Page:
But Biden argued that most Americans are in no mood for revolution, as they look to their commander-in-chief to marshal all of the resources of government stop the pandemic and keep their families safe.

Alluding to plans Sanders supports — like a wealth tax and “Medicare for All” — Biden said the current crisis is “not going to be solved by a change in tax policy now. It’s not going to be solved by how we deal with health care,” and then pivoted to his plans for emergency hospitals, enhanced coordination with other nations and his agenda for expanding the nation’s testing capacity.

The former vice president said he would make sure every state in the union had 10 places where Americans could access drive-through testing, while also engaging the Defense Department and Federal Emergency Management Agency to set up emergency 500-bed hospital sites to triage patients.

He added that he would try to swiftly deal with the economic fallout from the crisis by helping Americans cover their mortgages and allowing small businesses to borrow interest-free loans.

If he had the power to act immediately, Sanders said he would move aggressively to make sure that every person in the country who becomes infected would know that they would not lose income, and assure them that “all payments will be made.” He also touted his plan for Medicare for All as a critical part of the safety net in the midst of this crisis.

“I want every person in this country to understand what when you get sick, you go to the doctor. When you get sick, if you have the virus, that will be paid for,” Sanders said, explaining what he would want to occur under his administration.

Sanders challenged Biden’s record

Coming at a moment of national uncertainty, the debate underscored the very different positions the two candidates find themselves in right now as Biden has surged ahead of Sanders in delegates. Sanders was the aggressor throughout the night, repeatedly challenging Biden’s lengthy Senate record and suggesting the former Delaware senator had acted for political expediency instead of taking more controversial positions that Sanders did.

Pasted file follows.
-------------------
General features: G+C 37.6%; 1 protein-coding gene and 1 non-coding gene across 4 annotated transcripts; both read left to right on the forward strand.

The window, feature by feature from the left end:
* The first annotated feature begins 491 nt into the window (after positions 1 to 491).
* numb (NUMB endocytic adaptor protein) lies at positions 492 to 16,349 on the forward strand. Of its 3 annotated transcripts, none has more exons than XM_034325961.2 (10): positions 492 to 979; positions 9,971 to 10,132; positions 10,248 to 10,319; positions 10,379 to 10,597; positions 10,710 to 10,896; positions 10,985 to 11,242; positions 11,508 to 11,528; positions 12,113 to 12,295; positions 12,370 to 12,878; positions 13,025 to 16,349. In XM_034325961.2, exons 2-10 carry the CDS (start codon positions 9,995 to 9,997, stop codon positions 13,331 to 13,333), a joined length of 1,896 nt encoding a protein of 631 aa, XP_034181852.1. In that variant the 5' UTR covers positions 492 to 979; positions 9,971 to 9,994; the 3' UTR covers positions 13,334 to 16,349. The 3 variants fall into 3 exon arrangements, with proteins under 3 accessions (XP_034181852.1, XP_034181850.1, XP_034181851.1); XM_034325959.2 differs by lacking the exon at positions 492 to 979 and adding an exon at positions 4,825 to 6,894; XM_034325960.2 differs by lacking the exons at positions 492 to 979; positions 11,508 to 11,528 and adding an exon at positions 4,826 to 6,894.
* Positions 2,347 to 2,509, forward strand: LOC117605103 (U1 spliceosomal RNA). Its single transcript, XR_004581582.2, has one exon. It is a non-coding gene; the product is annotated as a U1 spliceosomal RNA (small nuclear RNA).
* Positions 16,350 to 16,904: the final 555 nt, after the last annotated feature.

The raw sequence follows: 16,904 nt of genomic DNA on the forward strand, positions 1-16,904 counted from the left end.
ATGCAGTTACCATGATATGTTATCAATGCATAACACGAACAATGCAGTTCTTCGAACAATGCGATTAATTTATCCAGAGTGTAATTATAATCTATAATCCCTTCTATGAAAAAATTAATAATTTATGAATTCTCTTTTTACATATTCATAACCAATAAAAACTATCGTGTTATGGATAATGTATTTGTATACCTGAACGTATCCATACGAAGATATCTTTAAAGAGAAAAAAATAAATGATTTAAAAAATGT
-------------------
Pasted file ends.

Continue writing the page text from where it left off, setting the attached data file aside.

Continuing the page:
An hour into the debate, Sanders reeled off a list of difficult votes that both candidates took in Congress, noting that he and Biden voted differently on the Defense of Marriage Act, the bankruptcy bill and the war in Iraq, which he has said raised questions about Biden’s judgment.

“I voted against the war in Iraq, which was also a tough vote. You voted for it,” Sanders said. “I voted against the disastrous trade agreements like (North American Free Trade Agreement), which cost this country over 4 million good-paying jobs. You voted for it. I voted against the Hyde Amendment, which denies low-income women the right to get an abortion. You have consistently voted for it. I don’t know what your position is today. … We can argue about the merits of the bill. It takes courage sometimes to vote and do the right thing.”

Biden, with a lighter touch, faulted Sanders for voting against the Brady Bill, which contained measures to try to prevent gun violence like enhanced background checks and noted that Sanders voted against legislation that prevented gun manufacturers from being sued. Still, Sanders pointed to his consistency, which is what has endeared him most to his supporters.

“We can argue this or that bill, but what I’m suggesting is that in this time of crisis when we are living in a really, really unsettling world — economically, from a health care perspective with the coronavirus — the people of America know my record,” the Vermont senator said.